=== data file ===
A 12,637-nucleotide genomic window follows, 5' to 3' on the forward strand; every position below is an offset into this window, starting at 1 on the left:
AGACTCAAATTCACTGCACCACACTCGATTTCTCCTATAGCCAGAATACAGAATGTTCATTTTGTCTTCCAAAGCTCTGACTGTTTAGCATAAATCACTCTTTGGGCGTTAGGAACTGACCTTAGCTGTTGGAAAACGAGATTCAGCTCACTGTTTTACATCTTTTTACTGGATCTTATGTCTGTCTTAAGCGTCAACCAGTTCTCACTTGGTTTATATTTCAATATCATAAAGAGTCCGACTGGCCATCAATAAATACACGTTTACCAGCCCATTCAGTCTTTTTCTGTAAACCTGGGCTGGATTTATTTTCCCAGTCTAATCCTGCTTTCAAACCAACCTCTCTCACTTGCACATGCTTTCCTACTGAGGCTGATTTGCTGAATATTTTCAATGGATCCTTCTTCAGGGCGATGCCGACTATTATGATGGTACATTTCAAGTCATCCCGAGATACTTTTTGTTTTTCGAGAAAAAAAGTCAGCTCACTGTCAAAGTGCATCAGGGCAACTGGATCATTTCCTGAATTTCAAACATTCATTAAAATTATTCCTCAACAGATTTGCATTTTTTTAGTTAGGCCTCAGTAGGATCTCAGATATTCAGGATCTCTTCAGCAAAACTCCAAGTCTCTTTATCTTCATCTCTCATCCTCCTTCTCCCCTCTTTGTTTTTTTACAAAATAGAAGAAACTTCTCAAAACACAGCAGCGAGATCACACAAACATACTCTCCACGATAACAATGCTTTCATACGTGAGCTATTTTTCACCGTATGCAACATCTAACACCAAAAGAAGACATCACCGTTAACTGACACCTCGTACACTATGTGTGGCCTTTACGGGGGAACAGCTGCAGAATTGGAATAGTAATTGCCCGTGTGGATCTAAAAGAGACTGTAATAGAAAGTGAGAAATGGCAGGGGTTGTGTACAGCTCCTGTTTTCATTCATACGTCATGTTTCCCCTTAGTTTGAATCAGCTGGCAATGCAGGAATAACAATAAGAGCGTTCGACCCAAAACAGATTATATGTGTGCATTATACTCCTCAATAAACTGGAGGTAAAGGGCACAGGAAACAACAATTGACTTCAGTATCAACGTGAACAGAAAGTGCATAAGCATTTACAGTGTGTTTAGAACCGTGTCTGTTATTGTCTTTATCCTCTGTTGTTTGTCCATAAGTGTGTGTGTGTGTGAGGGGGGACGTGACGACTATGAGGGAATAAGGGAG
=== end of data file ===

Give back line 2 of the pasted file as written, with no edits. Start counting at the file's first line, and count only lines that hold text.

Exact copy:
AGACTCAAATTCACTGCACCACACTCGATTTCTCCTATAGCCAGAATACAGAATGTTCATTTTGTCTTCCAAAGCTCTGACTGTTTAGCATAAATCACTCTTTGGGCGTTAGGAACTGACCTTAGCTGTTGGAAAACGAGATTCAGCTCACTGTTTTACATCTTTTTACTGGATCTTATGTCTGTCTTAAGCGTCAACCAGTTCTCACTTGGTTTATATTTCAATATCATAAAGAGTCCGACTGGCCATCAATAAATACACGTTTACCAGCCCATTCAGTCTTTTTCTGTAAACCTGGGCTGGATTTATTTTCCCAGTCTAATCCTGCTTTCAAACCAACCTCTCTCACTTGCACATGCTTTCCTACTGAGGCTGATTTGCTGAATATTTTCAATGGATCCTTCTTCAGGGCGATGCCGACTATTATGATGGTACATTTCAAGTCATCCCGAGATACTTTTTGTTTTTCGAGAAAAAAAGTCAGCTCACTGTCAAAGTGCATCAGGGCAACTGGATCATTTCCTGAATTTCAAACATTCATTAAAATTATTCCTCAACAGATTTGCATTTTTTTAGTTAGGCCTCAGTAGGATCTCAGATATTCAGGATCTCTTCAGCAAAACTCCAAGTCTCTTTATCTTCATCTCTCATCCTCCTTCTCCCCTCTTTGTTTTTTTACAAAATAGAAGAAACTTCTCAAAACACAGCAGCGAGATCACACAAACATACTCTCCACGATAACAATGCTTTCATACGTGAGCTATTTTTCACCGTATGCAACATCTAACACCAAAAGAAGACATCACCGTTAACTGACACCTCGTACACTATGTGTGGCCTTTACGGGGGAACAGCTGCAGAATTGGAATAGTAATTGCCCGTGTGGATCTAAAAGAGACTGTAATAGAAAGTGAGAAATGGCAGGGGTTGTGTACAGCTCCTGTTTTCATTCATACGTCATGTTTCCCCTTAGTTTGAATCAGCTGGCAATGCAGGAATAACAATAAGAGCGTTCGACCCAAAACAGATTATATGTGTGCATTATACTCCTCAATAAACTGGAGGTAAAGGGCACAGGAAACAACAATTGACTTCAGTATCAACGTGAACAGAAAGTGCATAAGCATTTACAGTGTGTTTAGAACCGTGTCTGTTATTGTCTTTATCCTCTGTTGTTTGTCCATAAGTGTGTGTGTGTGTGAGGGGGGACGTGACGACTATGAGGGAATAAGGGAG